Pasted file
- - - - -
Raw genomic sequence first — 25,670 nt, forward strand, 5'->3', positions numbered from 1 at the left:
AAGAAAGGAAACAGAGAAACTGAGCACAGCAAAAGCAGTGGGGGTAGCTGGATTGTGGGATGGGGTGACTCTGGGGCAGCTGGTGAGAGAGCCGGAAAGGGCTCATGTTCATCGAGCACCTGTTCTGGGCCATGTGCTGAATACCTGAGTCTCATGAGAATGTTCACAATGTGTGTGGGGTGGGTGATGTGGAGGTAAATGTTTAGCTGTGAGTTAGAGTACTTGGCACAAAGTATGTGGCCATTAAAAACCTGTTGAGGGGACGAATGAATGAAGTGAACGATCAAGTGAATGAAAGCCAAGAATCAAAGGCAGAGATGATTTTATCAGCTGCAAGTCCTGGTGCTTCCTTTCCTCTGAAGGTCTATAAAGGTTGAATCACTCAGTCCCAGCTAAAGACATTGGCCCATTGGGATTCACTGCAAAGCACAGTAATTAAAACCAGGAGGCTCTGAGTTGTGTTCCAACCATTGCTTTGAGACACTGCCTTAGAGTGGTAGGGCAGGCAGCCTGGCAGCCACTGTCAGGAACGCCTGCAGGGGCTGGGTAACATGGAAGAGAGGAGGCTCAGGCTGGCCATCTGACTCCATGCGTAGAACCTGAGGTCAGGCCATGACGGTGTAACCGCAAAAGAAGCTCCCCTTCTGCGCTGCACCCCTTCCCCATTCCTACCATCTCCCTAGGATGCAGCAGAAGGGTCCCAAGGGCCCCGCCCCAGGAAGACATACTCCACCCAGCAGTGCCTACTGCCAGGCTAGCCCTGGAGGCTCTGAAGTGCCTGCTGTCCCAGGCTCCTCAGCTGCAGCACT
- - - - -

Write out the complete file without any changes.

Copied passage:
Raw genomic sequence first — 25,670 nt, forward strand, 5'->3', positions numbered from 1 at the left:
AAGAAAGGAAACAGAGAAACTGAGCACAGCAAAAGCAGTGGGGGTAGCTGGATTGTGGGATGGGGTGACTCTGGGGCAGCTGGTGAGAGAGCCGGAAAGGGCTCATGTTCATCGAGCACCTGTTCTGGGCCATGTGCTGAATACCTGAGTCTCATGAGAATGTTCACAATGTGTGTGGGGTGGGTGATGTGGAGGTAAATGTTTAGCTGTGAGTTAGAGTACTTGGCACAAAGTATGTGGCCATTAAAAACCTGTTGAGGGGACGAATGAATGAAGTGAACGATCAAGTGAATGAAAGCCAAGAATCAAAGGCAGAGATGATTTTATCAGCTGCAAGTCCTGGTGCTTCCTTTCCTCTGAAGGTCTATAAAGGTTGAATCACTCAGTCCCAGCTAAAGACATTGGCCCATTGGGATTCACTGCAAAGCACAGTAATTAAAACCAGGAGGCTCTGAGTTGTGTTCCAACCATTGCTTTGAGACACTGCCTTAGAGTGGTAGGGCAGGCAGCCTGGCAGCCACTGTCAGGAACGCCTGCAGGGGCTGGGTAACATGGAAGAGAGGAGGCTCAGGCTGGCCATCTGACTCCATGCGTAGAACCTGAGGTCAGGCCATGACGGTGTAACCGCAAAAGAAGCTCCCCTTCTGCGCTGCACCCCTTCCCCATTCCTACCATCTCCCTAGGATGCAGCAGAAGGGTCCCAAGGGCCCCGCCCCAGGAAGACATACTCCACCCAGCAGTGCCTACTGCCAGGCTAGCCCTGGAGGCTCTGAAGTGCCTGCTGTCCCAGGCTCCTCAGCTGCAGCACT